Marc Berger,
(Real, 2011)

Randy Thompson,
(Jackpot, 2012)

If the music is playing in the background and you're not paying much attention, you might mistake Randy Thompson, who revels in rock rhythms and loud electric guitars, for just another generic current Nashville act. Start to pay him heed, and that impression quickly dissipates. Thompson is an original, and those modern arrangements are tethered to a keen awareness not only of traditional country but of its older folk background.

On Collected, consisting mostly of cuts from three CDs released between 1998 and 2008 (I reviewed the most recent of them, Further On, in this space on 17 May 2008), Thompson makes clear he is both an exceptionally fine songwriter and an inspired interpreter of old-time ballads such as "Ol' 97" and "Molly & Tenbrooks," which he sets in roaring contemporary arrangements. The hard-rocking opening cut, "Songbird," even quotes the traditional Anglo-American "Once I Had a Sweetheart." If Thompson owes a debt to country-folk singer-songwriter Steve Young, acknowledged in the dedication on his previous album, his overall approach is undeniably distinctive. For a quick demonstration of the differences, give a listen to their respective takes on Utah Phillips's classic "Rocksalt & Nails."

The more you listen, the less Thompson sounds like a Nashville artist at all. In fact, he lives in a small Virginia town and from that vantage has conjured up his own notion of country music. His compositions, devoted to expressions of romantic angst, are melodic and convincing, confessional songwriting at its most compelling. There is not a weak cut to be found. If you're wondering what 21st-century country music should be like, look no farther.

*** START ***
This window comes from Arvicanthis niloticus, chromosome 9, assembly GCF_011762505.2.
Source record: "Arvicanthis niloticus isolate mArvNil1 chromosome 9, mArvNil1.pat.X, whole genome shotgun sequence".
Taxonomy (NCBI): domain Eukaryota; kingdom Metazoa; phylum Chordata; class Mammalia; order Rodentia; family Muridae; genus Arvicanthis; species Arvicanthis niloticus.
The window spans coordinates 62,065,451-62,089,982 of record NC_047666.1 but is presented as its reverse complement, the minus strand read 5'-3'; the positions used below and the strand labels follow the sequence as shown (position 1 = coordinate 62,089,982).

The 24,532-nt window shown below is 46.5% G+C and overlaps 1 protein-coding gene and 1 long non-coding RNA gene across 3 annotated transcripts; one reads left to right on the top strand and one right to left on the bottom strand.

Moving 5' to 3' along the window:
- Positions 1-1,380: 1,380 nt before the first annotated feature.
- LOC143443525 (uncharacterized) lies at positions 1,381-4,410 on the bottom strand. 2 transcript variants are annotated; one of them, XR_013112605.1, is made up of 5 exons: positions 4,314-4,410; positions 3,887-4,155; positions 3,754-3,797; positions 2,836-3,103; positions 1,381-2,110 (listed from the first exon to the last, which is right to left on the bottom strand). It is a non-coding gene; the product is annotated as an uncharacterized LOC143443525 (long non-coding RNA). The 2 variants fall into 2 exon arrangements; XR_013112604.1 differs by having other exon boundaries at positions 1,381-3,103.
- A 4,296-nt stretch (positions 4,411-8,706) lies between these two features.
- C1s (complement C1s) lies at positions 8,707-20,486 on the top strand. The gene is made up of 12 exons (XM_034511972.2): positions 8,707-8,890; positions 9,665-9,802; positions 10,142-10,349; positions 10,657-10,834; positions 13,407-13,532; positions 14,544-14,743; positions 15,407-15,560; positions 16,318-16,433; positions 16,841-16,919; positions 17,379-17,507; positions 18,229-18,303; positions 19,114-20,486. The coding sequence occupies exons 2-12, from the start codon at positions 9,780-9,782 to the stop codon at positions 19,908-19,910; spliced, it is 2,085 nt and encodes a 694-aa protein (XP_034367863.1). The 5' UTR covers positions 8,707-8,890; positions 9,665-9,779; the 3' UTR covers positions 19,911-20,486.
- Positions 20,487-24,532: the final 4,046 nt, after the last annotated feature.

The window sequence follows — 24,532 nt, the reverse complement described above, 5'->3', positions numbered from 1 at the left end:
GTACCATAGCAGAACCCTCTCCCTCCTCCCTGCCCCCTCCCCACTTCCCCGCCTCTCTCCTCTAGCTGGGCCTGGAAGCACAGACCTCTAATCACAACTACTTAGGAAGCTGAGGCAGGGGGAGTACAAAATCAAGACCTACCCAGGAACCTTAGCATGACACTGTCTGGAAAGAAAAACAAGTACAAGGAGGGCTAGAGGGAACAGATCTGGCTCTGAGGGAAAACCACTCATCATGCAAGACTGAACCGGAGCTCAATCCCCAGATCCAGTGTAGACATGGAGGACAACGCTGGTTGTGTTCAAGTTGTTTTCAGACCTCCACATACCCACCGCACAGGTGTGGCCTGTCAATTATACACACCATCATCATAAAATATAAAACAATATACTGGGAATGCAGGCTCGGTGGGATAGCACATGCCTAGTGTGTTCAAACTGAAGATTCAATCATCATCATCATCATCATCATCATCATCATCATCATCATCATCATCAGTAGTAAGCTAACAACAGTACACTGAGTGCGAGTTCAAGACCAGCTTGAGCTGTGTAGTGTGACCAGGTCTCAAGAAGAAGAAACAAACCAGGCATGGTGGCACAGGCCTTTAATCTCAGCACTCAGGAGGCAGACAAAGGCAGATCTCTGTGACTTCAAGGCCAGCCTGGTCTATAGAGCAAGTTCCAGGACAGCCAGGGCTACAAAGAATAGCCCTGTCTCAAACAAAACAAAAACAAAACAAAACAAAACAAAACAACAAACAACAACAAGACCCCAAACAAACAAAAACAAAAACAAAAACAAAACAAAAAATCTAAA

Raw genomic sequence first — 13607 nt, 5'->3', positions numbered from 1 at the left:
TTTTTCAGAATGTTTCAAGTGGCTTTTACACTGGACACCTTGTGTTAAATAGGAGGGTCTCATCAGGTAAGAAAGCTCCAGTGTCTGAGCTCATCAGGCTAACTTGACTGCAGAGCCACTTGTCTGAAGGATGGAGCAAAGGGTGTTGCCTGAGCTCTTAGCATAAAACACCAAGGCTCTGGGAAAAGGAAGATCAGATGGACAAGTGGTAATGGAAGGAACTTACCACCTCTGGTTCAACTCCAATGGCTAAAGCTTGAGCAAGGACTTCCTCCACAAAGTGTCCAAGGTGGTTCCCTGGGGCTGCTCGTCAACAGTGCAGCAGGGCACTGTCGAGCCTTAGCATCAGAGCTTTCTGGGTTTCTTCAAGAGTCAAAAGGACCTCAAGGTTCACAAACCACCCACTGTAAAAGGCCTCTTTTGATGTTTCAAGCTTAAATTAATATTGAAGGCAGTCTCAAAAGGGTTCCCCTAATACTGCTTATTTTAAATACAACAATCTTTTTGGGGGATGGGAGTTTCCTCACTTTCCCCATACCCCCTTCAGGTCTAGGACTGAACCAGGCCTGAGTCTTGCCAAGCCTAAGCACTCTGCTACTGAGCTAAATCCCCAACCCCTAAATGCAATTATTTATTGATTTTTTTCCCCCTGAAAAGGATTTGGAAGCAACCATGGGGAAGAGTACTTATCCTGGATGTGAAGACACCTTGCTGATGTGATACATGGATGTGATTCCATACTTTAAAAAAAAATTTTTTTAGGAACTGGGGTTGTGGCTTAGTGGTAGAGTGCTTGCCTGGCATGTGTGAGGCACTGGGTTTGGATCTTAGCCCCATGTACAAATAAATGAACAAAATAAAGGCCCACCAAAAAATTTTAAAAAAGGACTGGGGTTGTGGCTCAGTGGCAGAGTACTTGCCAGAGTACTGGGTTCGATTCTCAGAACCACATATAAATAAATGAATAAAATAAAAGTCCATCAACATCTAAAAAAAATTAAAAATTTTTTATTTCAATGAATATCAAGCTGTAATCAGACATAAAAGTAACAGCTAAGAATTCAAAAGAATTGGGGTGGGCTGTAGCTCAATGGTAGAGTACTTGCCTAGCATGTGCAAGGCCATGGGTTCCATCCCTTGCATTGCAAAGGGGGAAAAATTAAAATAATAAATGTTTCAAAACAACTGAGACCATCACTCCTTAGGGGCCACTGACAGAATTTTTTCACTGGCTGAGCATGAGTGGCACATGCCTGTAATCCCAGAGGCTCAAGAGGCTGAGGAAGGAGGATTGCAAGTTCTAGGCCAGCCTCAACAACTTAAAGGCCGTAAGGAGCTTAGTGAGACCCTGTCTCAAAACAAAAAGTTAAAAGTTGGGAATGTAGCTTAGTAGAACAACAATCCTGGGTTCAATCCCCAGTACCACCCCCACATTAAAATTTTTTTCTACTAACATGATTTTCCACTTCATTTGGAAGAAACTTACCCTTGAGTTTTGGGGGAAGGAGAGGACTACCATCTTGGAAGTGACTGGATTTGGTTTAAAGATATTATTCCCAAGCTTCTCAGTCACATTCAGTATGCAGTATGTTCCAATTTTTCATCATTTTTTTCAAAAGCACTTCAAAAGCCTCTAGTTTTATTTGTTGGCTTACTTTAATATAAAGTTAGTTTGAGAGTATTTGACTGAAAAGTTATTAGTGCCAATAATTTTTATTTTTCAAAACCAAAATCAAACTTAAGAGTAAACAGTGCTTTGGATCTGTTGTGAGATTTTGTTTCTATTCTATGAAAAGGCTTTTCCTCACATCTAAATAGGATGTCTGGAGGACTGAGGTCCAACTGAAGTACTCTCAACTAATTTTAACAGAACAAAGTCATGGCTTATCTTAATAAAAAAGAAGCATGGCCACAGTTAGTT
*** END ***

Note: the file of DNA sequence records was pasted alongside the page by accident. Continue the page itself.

New Yorker Marc Berger shares some influences -- on the folk side of the ledger, anyway -- with Thompson. You might think of him as Guy Clark with more consistently memorable tunes. Frankly, I was prepared to dislike Ride before I heard it, if on not especially rational grounds. The Western-music movement is so insistent on authenticity that if you're not an actual rancher or cowboy -- in other words, know of what you sing from firsthand experience and a broken bone or two -- you're going to have a hard time getting heard. Berger's West, on the other hand, is an imagined one, conjured out of his reading and occasional time spent as a visitor to the Rocky Mountain region.

My expectations being low, I anticipated something naive, sentimental and forgettable. I was wrong. Ride impresses with its appealing songs, tough-mindedness and, often enough (as in the particularly powerful "Long Way from Vixenburg"), multi-layered meanings. As much meditations on life itself as on plains life, the songs -- all from Berger's pen -- generate their own authenticity. The arrangements, which are mostly acoustic, with Berger on guitar backed by four stellar players, never falter. No mistaking it, this is the good stuff, roots music infused with intelligence and wisdom.

music review by
Jerome Clark

24 March 2012

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